It Doesn't Go According To Plan

It Doesn't Go According To Plan

Jason Jones

Devin Miller

The Inventive Journey

Podcast for Entrepreneurs

9/19/2020

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It Doesn't Go According To Plan

It doesn't work as you planned. It's just like life. I mean, as much planning as you want to do, you start, and it's totally different than what you expected.

So you have to adjust. You have to be very flexible. You need to be ready to burn money. You need to realize that it takes a long time, and it costs a lot of money, and you're going to have to navigate through that in order to get to the other side.

 


The Inventive Journey

Starting and growing a business is a journey. On The Inventive Journey, your host, Devin Miller walks with startups along their different journeys startups take to success (or failure). You also get to hear from featured guests, such as venture firms and angel investors, that provide insight on the paths to a successful inventive journey.

ai generated transcription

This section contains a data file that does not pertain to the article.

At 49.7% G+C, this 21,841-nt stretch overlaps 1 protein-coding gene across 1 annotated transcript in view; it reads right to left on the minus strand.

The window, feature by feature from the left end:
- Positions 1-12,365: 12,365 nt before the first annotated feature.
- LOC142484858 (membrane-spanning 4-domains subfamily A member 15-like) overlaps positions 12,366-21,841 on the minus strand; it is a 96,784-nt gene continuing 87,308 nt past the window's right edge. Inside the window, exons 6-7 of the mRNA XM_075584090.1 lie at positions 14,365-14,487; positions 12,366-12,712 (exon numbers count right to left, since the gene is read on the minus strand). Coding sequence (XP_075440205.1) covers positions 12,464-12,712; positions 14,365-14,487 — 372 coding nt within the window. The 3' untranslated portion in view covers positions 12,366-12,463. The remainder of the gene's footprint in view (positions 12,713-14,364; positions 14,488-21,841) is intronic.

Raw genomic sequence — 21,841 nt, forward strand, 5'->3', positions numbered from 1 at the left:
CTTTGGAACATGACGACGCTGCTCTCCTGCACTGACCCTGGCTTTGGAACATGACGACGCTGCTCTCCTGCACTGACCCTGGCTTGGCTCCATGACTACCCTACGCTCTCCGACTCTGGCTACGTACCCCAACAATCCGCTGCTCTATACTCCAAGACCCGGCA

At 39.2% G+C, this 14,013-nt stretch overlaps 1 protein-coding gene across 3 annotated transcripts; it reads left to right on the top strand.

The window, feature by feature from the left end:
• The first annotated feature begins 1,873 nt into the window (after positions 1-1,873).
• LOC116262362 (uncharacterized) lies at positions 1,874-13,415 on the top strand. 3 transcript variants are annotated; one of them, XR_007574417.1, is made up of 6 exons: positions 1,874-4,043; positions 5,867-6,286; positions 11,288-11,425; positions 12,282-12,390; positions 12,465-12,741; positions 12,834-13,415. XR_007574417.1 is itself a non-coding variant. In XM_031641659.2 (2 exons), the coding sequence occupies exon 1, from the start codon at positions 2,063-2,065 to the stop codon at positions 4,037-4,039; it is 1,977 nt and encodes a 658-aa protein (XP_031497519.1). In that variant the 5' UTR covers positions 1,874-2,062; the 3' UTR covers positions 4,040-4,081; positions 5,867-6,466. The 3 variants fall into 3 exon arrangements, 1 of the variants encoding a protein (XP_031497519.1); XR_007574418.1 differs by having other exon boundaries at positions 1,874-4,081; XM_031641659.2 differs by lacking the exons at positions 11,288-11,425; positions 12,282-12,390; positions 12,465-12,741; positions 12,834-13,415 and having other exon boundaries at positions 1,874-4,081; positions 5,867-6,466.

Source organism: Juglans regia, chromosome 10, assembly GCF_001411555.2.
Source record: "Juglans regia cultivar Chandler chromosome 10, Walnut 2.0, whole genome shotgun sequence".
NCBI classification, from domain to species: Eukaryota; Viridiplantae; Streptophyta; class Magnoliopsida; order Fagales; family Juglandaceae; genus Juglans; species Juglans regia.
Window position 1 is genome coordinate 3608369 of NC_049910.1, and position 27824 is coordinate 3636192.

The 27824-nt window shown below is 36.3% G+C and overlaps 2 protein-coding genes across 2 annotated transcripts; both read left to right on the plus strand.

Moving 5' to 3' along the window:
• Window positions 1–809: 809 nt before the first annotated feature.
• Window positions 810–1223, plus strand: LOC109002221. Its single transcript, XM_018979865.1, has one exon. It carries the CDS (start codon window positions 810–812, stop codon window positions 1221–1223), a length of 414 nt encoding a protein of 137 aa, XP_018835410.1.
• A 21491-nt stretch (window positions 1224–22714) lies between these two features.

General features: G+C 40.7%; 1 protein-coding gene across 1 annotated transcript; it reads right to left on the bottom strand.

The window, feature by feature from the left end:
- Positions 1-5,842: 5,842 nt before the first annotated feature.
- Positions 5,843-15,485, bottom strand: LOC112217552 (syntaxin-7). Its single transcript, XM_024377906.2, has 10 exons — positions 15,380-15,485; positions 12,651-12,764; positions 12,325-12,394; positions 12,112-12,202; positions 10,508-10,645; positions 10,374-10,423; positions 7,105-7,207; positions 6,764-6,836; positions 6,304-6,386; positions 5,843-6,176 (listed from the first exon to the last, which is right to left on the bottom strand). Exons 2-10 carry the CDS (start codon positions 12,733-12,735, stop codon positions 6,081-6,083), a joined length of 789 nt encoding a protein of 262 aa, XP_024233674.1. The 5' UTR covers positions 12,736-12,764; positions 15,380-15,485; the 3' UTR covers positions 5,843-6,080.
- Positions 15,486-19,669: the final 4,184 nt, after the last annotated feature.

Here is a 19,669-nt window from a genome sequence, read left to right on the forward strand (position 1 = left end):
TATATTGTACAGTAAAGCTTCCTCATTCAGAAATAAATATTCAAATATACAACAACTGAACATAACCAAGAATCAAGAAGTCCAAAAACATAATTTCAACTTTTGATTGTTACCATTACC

it doesn't work as you plan it it's just like life i mean as much planning as you want to do you start and it's totally different than what you expected so you have to adjust you have to be very flexible you need to adjust you need to be ready to burn money you need to you need to realize that it takes a long time and it costs a lot of money and you're going to have to figure you're going to have to figure out you're you're going to have to navigate through that in order to get to the other side [Music] hey everyone this is devin miller here with another episode of the inventive journey i am your host devin miller the uh serial entrepreneur that's founded several uh seven and eight figure businesses as well as the founder of miller ip law where we help uh patents and trade or startups and uh small businesses with their patents and trademarks and uh on today's episode we have another great guest uh jason jones and uh he will uh share a little bit more about himself but as a quick intro so he uh it launched his first startup in uh around 2006 and has since then uh or created about an additional or a total i can't remember which of uh six or six businesses um several which have uh continued on after his departure and now he's on to his uh current business which is uh centrifuge and it's uh kind of a blockchain or decentralizing assets and finances and he'll be able to share a little bit more about that and how that they've created that and what they're doing different in the finance space um so welcome on to the podcast jason thanks devin nice to nice to be here thanks for having me my pleasure so i gave this a short intro about a little bit about what you guys have done and what you're doing but maybe if you can walk us through a bit of your journey and uh how that's uh how what led up to where you're at today sure thing so um number one um i love your podcast i love that you're talking about the entrepreneurial journey this is something i'm passionate about and uh and it's what i do every day i live an entrepreneurial dream right that's i'm i'm a dreamer right i like to create new businesses and create new ideas and um and take something that's just a little flicker in your mind and kind of convert it into an actual real a real business so um from a career perspective um i spent uh my early years um out of college um working at some big investment companies i worked at fidelity investments and at goldman sachs and had a couple big hedge funds and and i had a very um successful career as a analyst portfolio manager for for hedge funds i could have stuck around there and had a very comfortable life um if i chose to do that but i would get in every day into that job and think to myself i i know from from my head like this is a good place to be i'm going to make a lot of money from my heart i just don't want to do this i want to i want to build i want to build things like i'm just a builder and i didn't have any chance to do that and i when i projected myself out i could see myself continuing to you know work as part of the engine but not actually building the engines that that's that's kind of what would uh what bothered me and i remember when i um when i announced that i was leaving and stepped out the door to start my new business that was that was a major defining moment in my life i felt like i am now in control of my own life whatever i do from here on out it's up to me to you know put food on the table for for myself and my family um every day from here on out it's not i can't just sit back in some cushy job and get paid i have to earn the money every day hmm that wasn't started so maybe just jumping into that just a little bit so you know goldman sachs is that sorry or you said that's where you're at right so certainly a name recognizable big company to your point you know provides a bit of that security and nice probably nice perks and benefits and paychecks and that so with all that what was the motivation or what was the tipping point or when did you say okay yes i have all these but i really want to go pursue my own journey i mean typically it's not just you know maybe it was but typically not just wake up one morning say okay i'm done i'm going to go pursue my own journey so was it kind of a general process or was there something that you know had this idea that i just have to pursue or how did you make that decision or final decision to go pursue the entrepreneurial life um i knew i was gonna be an entrepreneur my entire life um my my family my grandfather was an entrepreneur my grandmother was an entrepreneur my dad you know growing up we probably started 12 businesses every few years there was a new business that we started was it was fun um and there was definitely a rollercoaster life growing up of highs and lows of you know entrepreneurship um so i grew up with that um and i also you know i had my paper out and i had a moving business and i had a painting business house painting business so i was always kind of building businesses for myself um i went to babson college which is number one in entrepreneurship i went there because i want to be an entrepreneur so it was always my dream to be an entrepreneur it's like my driving passion when i graduated i wanted to build a foundation for myself i felt like if i had a good foundation in business i would be that much better when i'm ready to do this for myself for real um and that's why i went to work at the big kind of investment companies learned a lot about accounting and finance and kind of how how businesses are structured and figured out how to how to value a business how to you know what are the what are the levers that you know drive success um all that was great and every day when i was in there all i could think about is how can i do this for myself every day so it was just about gathering up enough courage to say i'm ready to go on my own never look back so you finally gathered up enough courage you said okay as much as i i enjoy the comforts of a big business and you know the notoriety or the you know benefits and everything else i'm gonna go out on my own so you know as you decided that was it you already had an idea lined up and you're getting you know you got the thing that you're going to go after i was like hey i'm going to make the leap and i'll figure it out as i go along or how did you kind of make that transition from you know not in a bad way big business or corporate or corporate you know corporate job to what was your entrepreneurial journey yeah so um i had a plan but um but until you actually start until you actually start something like all the plan you can do all the planning in the world and then when you have to start something it gets real right so um i had a plan on how i was going to create this data-driven hedge fund um because i was working at hedge fund and that's what i knew so i was going to build this data-driven hedge fund and i stepped away knowing hey i have an idea i don't know anything about starting a business like this i know how to you know be an analyst at a business like this but in order to start this but you know i have to start somewhere and i can either spend the next 10 years of my life kind of getting wealthy for myself but building up this other guy's hedge fund or i can just go out on my own and start it got gotta start somewhere so i went out and started burning money as i came up with an idea of how i could actually launch a hedge fund how i could convince people to invest in me who was nobody um how i could do it and that was really hard that was really hard um i loved it but it was really hard and i realized i needed to pick up kind of side jobs to support myself as i built the business it was one of one of my first lessons that i learned is that there are there are some businesses that are services businesses that are kind of profitable from day one which are great businesses and there's other businesses that are kind of product oriented or take a long time before they make money but when they do make money they make a ton of money and the hedge fund is kind of in that second category right you you're only you always hear about successful hedge fund managers those are guys that make that have like a billion dollars or 10 billion dollars under management and they're living off of fees fat fees but when you're starting you make nothing you make nothing so um you have to i had to figure out how to like put it all together put the business plan together put it all together and also you know keep my head above water by side jobs so i was a consultant for uh for about two years i was a consultant while also running my hedge fund um and that that also introduced me to this idea like you don't need to have one job at a time you can have multiple jobs at a time that's okay wear a couple different hats learn a couple different things get a couple streams of income coming in if you can so um so yeah so that's what i started doing i started consulting while building my business eventually got the business off the ground i ran that fund for seven years uh ran the fund and launched the second fund so i had a hedge fund and a venture fund i invested i i ran both of them um brought people on board um and grew and grew it so that was a good experience that first one okay so you ran so it wasn't necessary if i were to if i'm putting words in your mouth certainly stopped me but it wasn't necessarily you didn't enjoy you know the goldman sachs type worker you know managing funds and managing assets is more of hey i want to do it my own way i want to be my own boss or make my own decisions and guide the path that i want to take and so when you decided to jump out it was kind of hey i'll take the lessons i've learned from goldman sachs and others is what they're doing and then fight you know develop my own way or my own path and own clientele and start to build the business is that is that kind of accurate what you're saying yeah and it was really more about building the business than it was about sitting and picking stocks like i hired people to pick stocks and help help there a little bit but my passion is really in putting the business together as opposed to you know i don't mind making investments and i'm decent at it but it's not really where my passion is really and how to put all the pieces together to make it all work okay so you jumped out of that and you know you mentioned that you know it took a few years to build things to get thing you know figure things out and you said burn cash or i would say paying for an edu you know a real education you know you get a the the money that you burn is really oftentimes your lessons that you learn of what you shouldn't do or how you should do things better or whatnot but you did that so you know so you did that for a period of time and how long have how long of a period of time did you continue to run those couple different funds seven years they did it for seven years and actually i launched my fund september 2nd 2008. that's when i launched like 10 days later the whole world blew up yeah exactly exactly so oh man that was a not great timing um my fund actually did really well i was i was up for the year in 2008 so i had a good year um 2009 i was not so lucky well the market came roaring back in 2009 it was all the really bad companies that got decimated that did the best i was short those companies like really bad companies and the good companies didn't do as well in 2009 so 2009 was actually a tough year for me um whereas 2008 i was okay um but uh but generally yeah so it took me a while to get started my my hedge fund actually never i enjoyed doing it but it never like really took off the venture fund did a lot better and uh and i did well with that and that was you know so i same firm two different businesses so that was um that was one thing okay then at the same time i i started um playing around with you know with technology and i was an internet analyst by the way so i started playing around technology and i was like this is really cool that you can like take people they can come to my website they can open an account and they can start investing or i can start investing for them they can pick a strategy and i can start investing for them and i played around with this idea this was 2008 so this is my second business um and we played around this idea of like um of of doing that like an online investment firm and there were three companies that were founded that year my company was called elf clone and then there was two others one of them was called kaching the other one was called kovaster kovester raised bunch money and then they burned out kaching had a weird name then all of a sudden benchmark invested in them and then the founding partner of benchmark left benchmark to become the ceo of kaching and we were like watch like it's like you never hear about that like he left his venture firm to be the ceo they changed the name to wealthfront it's now a giant robo-advisor right so that that was that first year we were just creating it wasn't they weren't called robo advisors back then we were just kind of creating this concept um but they ended up being rope advisors those are the very early stages of the of the robo advisor trend um and alpha clone continues on to this day it's good it's good good company um based in san francisco um lived in well you did that for you know so you did that you saw a little bit of the evolution you made it through 2008 you know profit in 2008 2009 you weathered the storm along with a whole bunch i'm sure of other people we did that for seven years and that brings us up to about 2015 or so and what you know so as you're doing that what made you decide what was the next jump for the next transition or the next venture along the journey then i launched um no it was 2006 to 2011 that was my venture fund uh i'm in my my hedge fund um two years to get going really so i guess was uh five years of running it two years to plan five years of running it um but anyway 2011 um i found a lending club which i thought was a really cool concept you could take like i didn't know anything about credit but i did know about online marketplaces and this idea that somebody has credit card debt at 25 and i could come in there and i could give them a loan at 10 using lending club i could give them a loan at 10 at 10 or 12 they could refinance their credit card down to 10 or 12 percent i get a great return and i directly benefit somebody who now has refinanced their credit card and taking kind of their financial life in putting that in order and i just thought that was such a cool concept like i'm investing in somebody else's credit i'm helping them straight straighten out their life and i'm also getting an awesome return so it helps me and it helps them so i just thought conceptually peer-to-peer lending is the coolest thing ever like i just love this using technology build a marketplace taking two people who couldn't find each other beforehand but now with an online marketplace could connect so we um so i i totally just fell in love with that business and i was like all right i'm going to launch a fund and a robo advisor in the peer-to-peer lending space so that was my next venture so i launched a robo advisor that's uh that's now the largest marketplace landing robo advisor um and uh that's that's done uh pretty well so far so you do that was with the drive with launching the robo advisor more of hey you know i'm worn out with the fun you know the funds that i'm managing now there's more of hey i see this is where the evolution of where the marketplace is going or hey this is really cool technology and i want to go you know dive be you know on the forefront or the cutting edge and i want to get it now or all the above or how did you kind of you know what made you jump from or jump from the the couple fungi rose or doing at that time over to more of the robo advisor evolution you know i just found i found um we were looking at lending club as an investment in our venture fund and that's when i actually opened an account and started playing with it and learned about business models like i love this and and said okay this is like this is better than anything i've done before i just want to go you know all in on this okay so um there was about a year where i ran both and then i was like i'm just going to close down my funds and i'm going to just focus on this i built up the roadvisor and i built up the robo advisor i said okay let's have a little conference get all the all the all the uh peer-to-peer lending ceos in one room so we can figure out who to invest with um they can if they want to pitch to me there's probably other people who want to do that as well that conference business which was supposed to be a side business became huge and um it grew it grew in the u.s and then we expanded to china and to europe and it became one of the largest fintech events you know in the world um so that was like out of nowhere i didn't expect that at all um so for about five years i ran both the the fund and the um and the events company we built them both up we got them to like 50 people um and uh and global kind of the global network uh that worked really well um those those live on today okay no i think that makes makes sense so so then you so you know you kind of had you know almost a trip it seems like you know you kind of stayed in the the same realm of you know asset management and investing and whatnot but then as you know new opportunities came along it's something that made sense or was exciting or otherwise you saw that's where the you know saw things that's where things are headed you kind of try to to make those transitions or curves so as you did that and so now you did the robo fun for a while and then did you sell you know did you sell your steak did that get acquired did you shut it down how did that kind of transition to where you're at you know the to the next venture yeah so we raised some venture money for that uh the new management team is running that at this point um i still own a stake in it um but we have another team that runs it um and uh and same with my events company um we have uh we have some investors in that as well and there's actually my my co-founders for the events company continue to run the events company after about five years i was getting the itch to do my next thing and um i was kind of looking at uh just the whole my whole trend is the whole trend has been about the internet waves of the internet where where the internet's taking me and um and i thought the blockchain was like the next next layer of the internet that was being built and i felt like that's something i really wanted to focus on so um at this point in time i had now started and built uh several companies um and felt pretty confident in my ability as an entrepreneur and i went to a company called consensus which is a venture incubator for blockchain companies and i became an entrepreneur in residence there and i basically it was a job where i could sit sit back and kind of look at a bunch of different kind of emerging companies and um and and uh management teams and help where i could um and it was i was like a kind of a kid in the candy store at that point it switched at that point from being uh a builder to being like an advisor to very early stage companies and i helped a bunch of them kind of get going um i also kind of honed in on what i cared about and that's when i found centrifuge my current blockchain company um and while i didn't start centrifuge i found them you know a couple months into their existence and um and after uh about a year of getting to know them while i was kind of at consensus i ended up kind of jumping the fence and going to join them to build centrifuge so so when you got to the current which is centrifuge so did you you know if they were already established did you go in and say hey i think we're doing really cool i want a job there hey i want to invest or hey i want to explore opportunities or kind of how did you how did you you know as opposed to starting your own thing you just say hey i've got an idea i want to make my own thing how did you kind of get involved with them yeah good question so at first i was like hey i want to invest like this is what i think this is very cool and this is right up my alley i want to invest but then as i started looking at them closer i fell more and more in love with what they were building their vision and then i approached them and said hey you know like i want to help you build it like so if you need help building it i you know consider me a a candidate and you know my timing was right i was lucky i i just reached out on a whim and they needed somebody like me um right at that time so i just kind of slotted right in it was nice timing and it it all worked out pretty well yeah but that was that was a little odd for me because you know i i built a bunch of companies and then now all of a sudden i'm helping another co-founding team build their their vision um and trying to do that kind of maintain that that leadership and vision side but also supporting what i know is their vision making sure we get their their mission fulfilled okay so you did that and that's where you're you're currently still out there right you're still there still working for them so you know a couple ques because it seems like you know there's a lot of different personalities and you know as far and i'm probably more of what i'll describe of you know you want it's fun to build a company up to a point or a size or a point in time right meaning there's a fun of figuring out the new business figuring out the market how do you get in what pivots you make and then you start to grow right and as you start to grow it it kind of evolves right so it becomes less of a startup and more of a business if that makes sense in the sense that you know it's no longer figuring out as much of those problems you know how do you get the initial product rather now how do you grow it how do you expand the team how do you reach more customers and so did you know was part of what you saw is kind of you know as you move from and if i again put words in your mouth certainly taught me but was it you know kind of hey is i is i see the company go to a certain size the fun of doing the entrepreneur the startup and that kind of you know shifts and then that's kind of when it naturally makes sense to go on to the next venture is that does that line up with what you're saying that that is my personality that is my stage i like the early stage the innovative stage as soon as it kind of forms into a real business um that's when it's time for me to move on to the next thing um it's just um it's just where my interest lies and i at this point in my career i've got 10. i've got a list of 10 businesses that i want to start um and it's just about kicking them off you know like going there spending some time like really digging in putting a team together getting the vision in place getting it rolling um probably you know seeing customer traction kind of getting that early stage traction but once like all the pieces are in place and now it's time to just totally scale that's probably right when i want to take off and start the next thing um i am definitely on the list yeah so i am not definitely not done and i have a whole long list of ones that i'm planning to do i have the same problem where i always have a whole bunch of lists but i always have my role has generally been that you know i have you know seems like i'll have two or three ideas by the time it's lunch and then another couple ideas by the time it's dinner oh yeah and 95 of them are all bad ideas that i should never really pursue my my thing has always been is i'll write it down put it on a sticky note or on a piece of paper i'll come back to it in a week and if i'm still excited about it is when i had the original idea it probably has some air and if it after that we can say oh that's a stupid idea there's that's never going to work then i tend to move on so i think that you know i think but that having there's certainly that mentality of it's fun to grow in and to get a business start a business and grow it to a point and then as it gets big and it takes on a life of its own then it's fun to go to the next scene so i certainly get that uh that uh mentality and i tend to probably fit in that same bucket so so as you guys can i'll go ahead i i was just gonna say like i thought you know i i started my career thinking i want to be an entrepreneur i get to be i get to babson and get to school and i learn about venture capital and i was like venture capital is awesome i can i can invest in 10 different companies and i can help 10 different companies grow once they can be an entrepreneur 10 times over right so i did that uh i ended up launching a venture fund and i did that um but that's not that didn't didn't hit the point for me like this is what hits the point to me it's starting a business growing it moving on doing it again and again and again that it's not being entrepreneurs being an operator and building building building building building um that's what i love to do so uh when you're a vc you don't get that same you you're sitting on the sideline helping you're not actually building a different different mentality yeah it makes sense so so now as you've done that you've gone through the different businesses um you know what which which idea or which one has been your most fun and it probably isn't the current one because that's usually the answer but if you say hey i've done the six businesses if i could say this is when i had the most fun and why it is which one would which one of it would it be i mean the probably the events business um vince business was hard but it was so different it it opened the world to me right i was you know a jet setter for five years flying all over the world to meet top business leaders and you know help them kind of like big sponsors that were coming to the events or big big time speakers that were coming to the event so every day i'd be talking to you know world leaders um world leaders in the in the financial services space um so that was a totally different um experience than the others where it's really like heads down like turning the cranks kind of getting the getting the levers and the pulleys working right you know um the events one was more a platform with uh with media and platform and reach globally that was an interesting experience from that perspective yeah okay no i think that makes sense so well as we start to wrap up towards the end of the podcast and always plenty of fun things to talk about um and never enough time to do it so with that i always have two questions i asked at the end of the podcast so we'll kind of jump to those now so within all of the or both you know working for goldman sachs making the different startups working with them growing them and everything else but then all of that as a back set what was the worst business decision you ever made um worst business decision or one of the worst most of my companies have been perpetually underfunded so there's there's this level of money that you need to raise do do a company properly some people get crazy amount of venture money and then they're over funded and they don't have any drive i would say um my my businesses a couple of my businesses could have been a lot bigger if i had raised more money earlier on um so i would say that's uh that's one of the um one of the lessons okay and you know and i think that's it's a hard balance right because a lot of times when you're looking for funding it's a balance of hey we need enough money to get things going if we don't have enough runway we're going to run out and we're going to have half the air things halfway built and you're not going to make it through and it said on the flip side you take too much money you give up too much equity right and so then you're you lose control of your business or you otherwise you know aren't able to do it and then i'd also say you know one of the other things that i think is interesting is that you also you take too much money too early on it can actually hamper the business in the sense that now you have too high of an evaluation right now you're saying now because we you know the last round we were evaluated and i'm just making up a number 10 million dollars we have to we don't want to have a down round so now we have to adjust the fire company being worth 20 million or 50 million the next round and sometimes you take that money too early or too much too early it can actually hamper the business because you're not able to continually grow it as you know have an uproar so i think on a lot of friends you know getting that right balance of taking the right amount of money without too much or too little is always a hard balance because you never know what how much money you'll need when you'll need it and how much to take and how much not to take so i certainly think it makes sense so now if i to jump over to the um the second question i always ask is so if you're talking to someone that's just getting into startups or just getting into small businesses what would be the one piece of advice you'd give them um one piece of advice i would say that um you just you need to have a lot of drive and you need to be really creative it's not going to work it kind of started how we started it doesn't work as you plan it it's just like life i mean as much planning as you want to do you start and it's totally different than what you expected so um you have to adjust you have to be very flexible you need to adjust um you need to be ready to burn money you need to you need to realize that it takes a long time and it costs a lot of money and you're going to have to figure you're going to have to figure out your you're going to have to navigate through that in order to get to the other side and the other side may not come and it may be something that you give it a shot and it doesn't work and then you you know go back to a career somewhere um or you just figure it out you just keep scrapping so i would say that's it keep scrapping that's my that is my tip but you didn't hit on one thing that i thought was and it's always a hard thing in the in the one sense you want to be as frugal as you can right and that's kind of a lot of time to start a mentality is hey we've only got so much money we don't have you know most startups and you always hear that you know the flip side of you know like an uber or something that they just have so much money that they went and just burned a whole bunch and you know went crazy with it but i'd say the vast majority of startups who don't hear which are the vast majority of startups you're saying hey we only we want to be as conservative as we can with cash we want to extend the runway so how do you decide when it is to spend the cash when it is to make the investments and when is the time to keep cash reserves or to hold on to that money what was your guiding principle um that's tough right i would say um as the businesses start to scale i'd say it's even tougher because then you have something that's successful and you're kind of trying to plan your cash flow you never want to be in a position where you are accelerating but you don't have the cash to you're going to run out of cash to pay your employees or just kind of keep growing as you need to grow so that very delicate balance of um i'd say cash flow cycles is really really hard as you start scaling and i think a lot of businesses fail because they may be successful but there's these cash flow cycles where they have these trough these cash troughs and it could completely wipe them out before they get to the next next growth cycle so um uh i would say managing cash having you know being good with the books good with accounting um understand like projecting out where the cash is going to be the next 12 or 18 months that's super important all right no i think that's all that's all good good input and good insight so so as we're wrapping up people want to know more about you know you how to use blockchain as far as you know with assets and management and what you guys are doing at centrifuge they won't ask anything about you and your journey of the different uh funds you've done and the different things you've built or just want to connect to reach out they want to invest or any of the above what would be um the best way to reach out to your connect up with you uh probably on linkedin you can find me jason jones look up centrifuge on linkedin you can find me there if you want to find me on twitter it's the dr j um but either way um probably easiest is linkedin all right well certainly uh invite people to to check you out there and uh connect up and either support uh use or otherwise or use use investment vehicle or assets and whatnot and check you out more information from you well thanks jason for coming on it's been fun to have you on it's been a pleasure um to hear about your journey and a little bit about how you got to where you guys are out today and uh wish you guys the best next legs of your journey and i'm sure they'll be exciting ones for those of you that have your own journey to tell and want to come on the podcast and share it feel free to go to inventivejourneyguest.com and apply to be a guest if you're a listener make sure to click subscribe on either any of the platforms you're listening to so you get a heads up on when this episode and all the new episodes go live and uh certainly if you have any uh needs for and help for uh patents and trademarks as a startup for small business feel free to reach out to us in miller ip law jason thank you again for coming on it's been a pleasure it's been fun to hear your journey and wish you the best our best next part of your journey thanks devin it's been it's been fun i appreciate it all right [Music] you English (auto-generated) All Sales Recently uploaded